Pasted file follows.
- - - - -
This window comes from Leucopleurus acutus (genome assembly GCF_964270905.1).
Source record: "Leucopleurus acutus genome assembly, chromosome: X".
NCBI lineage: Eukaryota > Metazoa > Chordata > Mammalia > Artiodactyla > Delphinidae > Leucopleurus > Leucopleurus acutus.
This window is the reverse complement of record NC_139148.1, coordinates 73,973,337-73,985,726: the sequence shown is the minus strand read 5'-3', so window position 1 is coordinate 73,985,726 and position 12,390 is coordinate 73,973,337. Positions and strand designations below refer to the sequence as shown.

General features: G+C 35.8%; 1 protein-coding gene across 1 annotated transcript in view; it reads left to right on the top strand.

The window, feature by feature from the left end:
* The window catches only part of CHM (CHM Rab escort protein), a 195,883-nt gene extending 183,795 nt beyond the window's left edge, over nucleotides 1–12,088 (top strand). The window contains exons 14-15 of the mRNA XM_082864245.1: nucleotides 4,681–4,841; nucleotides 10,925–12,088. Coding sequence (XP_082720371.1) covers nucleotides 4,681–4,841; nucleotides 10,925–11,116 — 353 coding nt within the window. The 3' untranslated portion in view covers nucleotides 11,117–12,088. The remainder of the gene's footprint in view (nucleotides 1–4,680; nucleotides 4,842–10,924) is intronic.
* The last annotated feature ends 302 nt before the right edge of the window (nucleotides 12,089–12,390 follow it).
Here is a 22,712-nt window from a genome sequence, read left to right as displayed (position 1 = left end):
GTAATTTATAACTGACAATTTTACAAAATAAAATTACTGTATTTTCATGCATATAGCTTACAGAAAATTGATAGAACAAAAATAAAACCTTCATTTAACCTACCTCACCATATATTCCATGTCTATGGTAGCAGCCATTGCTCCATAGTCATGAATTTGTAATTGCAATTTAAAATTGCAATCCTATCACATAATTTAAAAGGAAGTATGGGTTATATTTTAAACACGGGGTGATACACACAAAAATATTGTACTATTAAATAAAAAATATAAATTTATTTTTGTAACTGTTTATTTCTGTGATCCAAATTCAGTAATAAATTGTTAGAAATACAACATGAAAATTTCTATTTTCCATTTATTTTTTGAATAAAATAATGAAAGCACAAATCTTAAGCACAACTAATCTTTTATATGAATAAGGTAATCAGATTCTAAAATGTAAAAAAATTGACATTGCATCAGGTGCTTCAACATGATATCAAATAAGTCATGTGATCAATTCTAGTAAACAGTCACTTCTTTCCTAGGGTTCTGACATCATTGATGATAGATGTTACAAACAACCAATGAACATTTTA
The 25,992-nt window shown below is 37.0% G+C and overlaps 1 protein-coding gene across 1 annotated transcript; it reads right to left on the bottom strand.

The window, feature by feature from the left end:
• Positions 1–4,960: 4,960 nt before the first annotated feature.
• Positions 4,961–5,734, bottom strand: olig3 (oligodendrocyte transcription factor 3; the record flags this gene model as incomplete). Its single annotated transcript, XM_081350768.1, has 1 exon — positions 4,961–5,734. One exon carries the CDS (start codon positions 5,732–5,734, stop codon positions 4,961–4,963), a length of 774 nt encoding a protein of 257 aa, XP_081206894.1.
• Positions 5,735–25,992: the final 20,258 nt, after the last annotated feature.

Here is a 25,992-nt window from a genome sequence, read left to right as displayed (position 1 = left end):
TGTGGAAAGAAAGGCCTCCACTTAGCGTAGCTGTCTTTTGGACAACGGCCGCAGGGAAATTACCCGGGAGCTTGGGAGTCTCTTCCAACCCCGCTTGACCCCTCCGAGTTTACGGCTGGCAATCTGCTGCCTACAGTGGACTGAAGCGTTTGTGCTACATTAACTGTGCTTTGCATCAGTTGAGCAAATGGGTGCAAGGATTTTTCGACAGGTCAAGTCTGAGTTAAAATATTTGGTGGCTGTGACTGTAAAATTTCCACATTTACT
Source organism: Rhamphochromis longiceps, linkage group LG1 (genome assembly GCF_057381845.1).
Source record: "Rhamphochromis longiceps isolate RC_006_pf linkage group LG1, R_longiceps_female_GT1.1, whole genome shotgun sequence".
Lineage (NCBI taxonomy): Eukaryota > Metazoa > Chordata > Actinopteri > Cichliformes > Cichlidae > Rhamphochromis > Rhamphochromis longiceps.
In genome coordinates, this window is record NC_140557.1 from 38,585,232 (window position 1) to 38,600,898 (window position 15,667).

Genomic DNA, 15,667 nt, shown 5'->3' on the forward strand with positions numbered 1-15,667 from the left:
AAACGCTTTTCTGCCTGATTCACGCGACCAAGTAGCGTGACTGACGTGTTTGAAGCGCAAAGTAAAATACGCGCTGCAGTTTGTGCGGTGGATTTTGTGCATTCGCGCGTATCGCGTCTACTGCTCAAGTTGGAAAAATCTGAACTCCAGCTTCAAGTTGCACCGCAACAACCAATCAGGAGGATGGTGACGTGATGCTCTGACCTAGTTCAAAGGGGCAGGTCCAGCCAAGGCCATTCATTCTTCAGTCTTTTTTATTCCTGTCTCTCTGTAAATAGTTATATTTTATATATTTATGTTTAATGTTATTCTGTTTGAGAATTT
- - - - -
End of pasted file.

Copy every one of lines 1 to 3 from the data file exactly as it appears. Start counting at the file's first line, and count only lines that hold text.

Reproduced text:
This window comes from Leucopleurus acutus (genome assembly GCF_964270905.1).
Source record: "Leucopleurus acutus genome assembly, chromosome: X".
NCBI lineage: Eukaryota > Metazoa > Chordata > Mammalia > Artiodactyla > Delphinidae > Leucopleurus > Leucopleurus acutus.